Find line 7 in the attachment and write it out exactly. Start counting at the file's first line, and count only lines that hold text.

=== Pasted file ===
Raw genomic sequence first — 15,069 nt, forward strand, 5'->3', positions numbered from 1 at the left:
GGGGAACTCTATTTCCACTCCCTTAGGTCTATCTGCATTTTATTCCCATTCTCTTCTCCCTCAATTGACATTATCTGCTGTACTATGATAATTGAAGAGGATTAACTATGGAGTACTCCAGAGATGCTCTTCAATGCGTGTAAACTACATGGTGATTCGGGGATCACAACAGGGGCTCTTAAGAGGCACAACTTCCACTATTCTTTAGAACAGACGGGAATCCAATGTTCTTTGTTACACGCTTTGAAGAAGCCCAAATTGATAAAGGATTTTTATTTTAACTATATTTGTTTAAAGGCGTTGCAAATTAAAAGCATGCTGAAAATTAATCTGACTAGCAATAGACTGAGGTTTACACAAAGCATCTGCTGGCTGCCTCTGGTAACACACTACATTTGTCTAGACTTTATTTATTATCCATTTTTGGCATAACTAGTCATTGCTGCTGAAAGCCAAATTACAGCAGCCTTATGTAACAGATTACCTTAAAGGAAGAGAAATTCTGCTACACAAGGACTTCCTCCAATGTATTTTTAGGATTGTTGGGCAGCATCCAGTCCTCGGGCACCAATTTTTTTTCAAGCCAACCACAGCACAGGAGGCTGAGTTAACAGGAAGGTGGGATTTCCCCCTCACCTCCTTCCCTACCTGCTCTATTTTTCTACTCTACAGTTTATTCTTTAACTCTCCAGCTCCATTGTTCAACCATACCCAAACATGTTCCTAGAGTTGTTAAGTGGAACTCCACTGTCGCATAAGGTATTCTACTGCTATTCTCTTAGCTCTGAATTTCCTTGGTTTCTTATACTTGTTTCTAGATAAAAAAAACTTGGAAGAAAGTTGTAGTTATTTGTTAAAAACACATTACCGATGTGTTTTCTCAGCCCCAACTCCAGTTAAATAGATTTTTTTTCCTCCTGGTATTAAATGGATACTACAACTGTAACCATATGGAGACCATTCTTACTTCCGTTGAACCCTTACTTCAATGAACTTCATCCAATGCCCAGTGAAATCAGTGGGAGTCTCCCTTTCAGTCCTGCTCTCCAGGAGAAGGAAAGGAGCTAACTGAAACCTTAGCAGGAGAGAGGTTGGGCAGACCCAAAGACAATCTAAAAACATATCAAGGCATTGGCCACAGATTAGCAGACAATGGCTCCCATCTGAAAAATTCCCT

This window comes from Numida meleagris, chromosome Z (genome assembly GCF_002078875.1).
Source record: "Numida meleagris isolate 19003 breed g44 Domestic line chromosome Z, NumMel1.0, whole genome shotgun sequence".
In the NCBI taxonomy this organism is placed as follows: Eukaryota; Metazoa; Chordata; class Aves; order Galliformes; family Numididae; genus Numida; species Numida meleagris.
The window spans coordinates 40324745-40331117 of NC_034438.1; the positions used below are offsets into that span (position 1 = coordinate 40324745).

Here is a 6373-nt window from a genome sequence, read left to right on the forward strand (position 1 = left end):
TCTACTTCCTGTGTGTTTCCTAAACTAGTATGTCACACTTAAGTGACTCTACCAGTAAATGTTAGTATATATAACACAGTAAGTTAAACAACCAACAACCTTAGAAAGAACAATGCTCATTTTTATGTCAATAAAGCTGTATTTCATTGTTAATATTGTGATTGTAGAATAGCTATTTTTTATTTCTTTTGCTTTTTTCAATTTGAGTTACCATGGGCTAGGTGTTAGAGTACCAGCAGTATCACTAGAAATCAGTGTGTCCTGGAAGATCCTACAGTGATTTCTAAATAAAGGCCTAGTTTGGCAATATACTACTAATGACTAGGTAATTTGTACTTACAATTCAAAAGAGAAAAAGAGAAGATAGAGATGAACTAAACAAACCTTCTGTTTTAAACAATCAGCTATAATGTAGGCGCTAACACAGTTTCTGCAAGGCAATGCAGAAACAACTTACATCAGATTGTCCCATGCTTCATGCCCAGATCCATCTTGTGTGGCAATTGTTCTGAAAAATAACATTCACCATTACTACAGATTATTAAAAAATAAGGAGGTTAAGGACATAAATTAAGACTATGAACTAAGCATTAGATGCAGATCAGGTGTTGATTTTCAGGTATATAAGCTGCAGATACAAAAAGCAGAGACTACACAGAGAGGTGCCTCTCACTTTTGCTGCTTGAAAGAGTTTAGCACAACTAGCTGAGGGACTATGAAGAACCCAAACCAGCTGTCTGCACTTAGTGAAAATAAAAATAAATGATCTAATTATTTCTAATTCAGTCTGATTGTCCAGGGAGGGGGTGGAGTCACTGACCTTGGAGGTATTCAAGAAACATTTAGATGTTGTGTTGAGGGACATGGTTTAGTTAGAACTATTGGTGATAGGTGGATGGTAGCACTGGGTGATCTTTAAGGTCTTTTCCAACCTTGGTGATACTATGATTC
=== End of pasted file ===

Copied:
Here is a 6373-nt window from a genome sequence, read left to right on the forward strand (position 1 = left end):